Une Affaire de Coeur: Art & the Côte d'Azur

Iconic for it's glamour and allure, the secret to the French Riviera’s fascination lies away from the glitz of cocktail parties and white yachts and in the natural beauty of this seductive stretch of coast. Long before cameras were snapping Marlon Brando and Audrey Hepburn in the summer sun it was the unspoilt rustic charm of quiet fishing villages and sleepy pine forests that first put the Riviera to the eyes of the world. The picturesque backdrop to exclusive parties and dazzling celebrity muses, it is the Riviera itself that is perhaps the greatest muse of all. Here impressionism found it’s feet, cubism was born and fauvism came to life. But what made the Côte d’Azur so irresistible and why did it become such a catalyst for artistic change?


striking blue skies courtesy of @provencallife

"Work at the same time upon sky, water, branches, ground, keeping everything going on an equal basis and unceasingly rework until you have got it. Paint generously and unhesitatingly, for it is best not to lose the first impression" – Camille Pissarro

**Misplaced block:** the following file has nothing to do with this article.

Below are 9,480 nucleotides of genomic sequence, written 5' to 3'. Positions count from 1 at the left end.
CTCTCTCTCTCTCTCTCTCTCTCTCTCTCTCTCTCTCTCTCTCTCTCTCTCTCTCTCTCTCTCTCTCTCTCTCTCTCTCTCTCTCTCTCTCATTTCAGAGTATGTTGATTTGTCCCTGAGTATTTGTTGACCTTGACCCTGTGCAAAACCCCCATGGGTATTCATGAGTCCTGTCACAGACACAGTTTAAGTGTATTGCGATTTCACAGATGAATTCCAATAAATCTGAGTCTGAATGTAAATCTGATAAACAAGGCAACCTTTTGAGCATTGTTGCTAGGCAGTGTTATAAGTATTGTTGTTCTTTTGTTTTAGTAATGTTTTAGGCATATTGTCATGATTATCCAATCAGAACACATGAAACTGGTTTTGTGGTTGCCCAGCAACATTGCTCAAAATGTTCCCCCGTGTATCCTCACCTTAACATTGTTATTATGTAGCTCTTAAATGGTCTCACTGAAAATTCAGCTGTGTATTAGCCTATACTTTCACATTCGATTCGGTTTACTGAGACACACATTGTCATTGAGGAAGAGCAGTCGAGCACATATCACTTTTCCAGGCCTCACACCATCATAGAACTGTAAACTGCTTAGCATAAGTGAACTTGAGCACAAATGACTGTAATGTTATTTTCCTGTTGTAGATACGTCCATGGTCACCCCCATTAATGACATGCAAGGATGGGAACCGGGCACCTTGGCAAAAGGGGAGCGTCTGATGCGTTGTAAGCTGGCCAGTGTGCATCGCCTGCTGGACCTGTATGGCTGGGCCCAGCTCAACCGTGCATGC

Considered one of the first pioneers of the impressionist movement Camille Pissarro strove to capture his landscapes in one sitting, plein air, finding soul in working from the living beating atmosphere of the place rather than recollections in a studio. Among his protegees was Claude Monet, then a student at the Academie Suisse. Monet took what he had learnt with Pissarro on his travels to the South and saw his impressionistic work flourish under the Provençal sun.

It’s no wonder he fell in love with the riviera – if the impressionist ideal was, as Pissaro alluded, to capture the artist’s first impression then the Côte D'Azur didn’t disappoint. It was a gift for the senses.‘It is so beautiful,so bright, so luminous. One swims in blue air and it is frightening.’ - Monet wrote in awe. He took his first excursion to the south in 1883 on a working trip with Renoir and was so captivated that he returned only a month later. The steady mildness of the climate was ideal for working plein air, while the sparkling blue waters, clear azure skies and dazzling pink sunsets were an inexhaustible source of inspiration.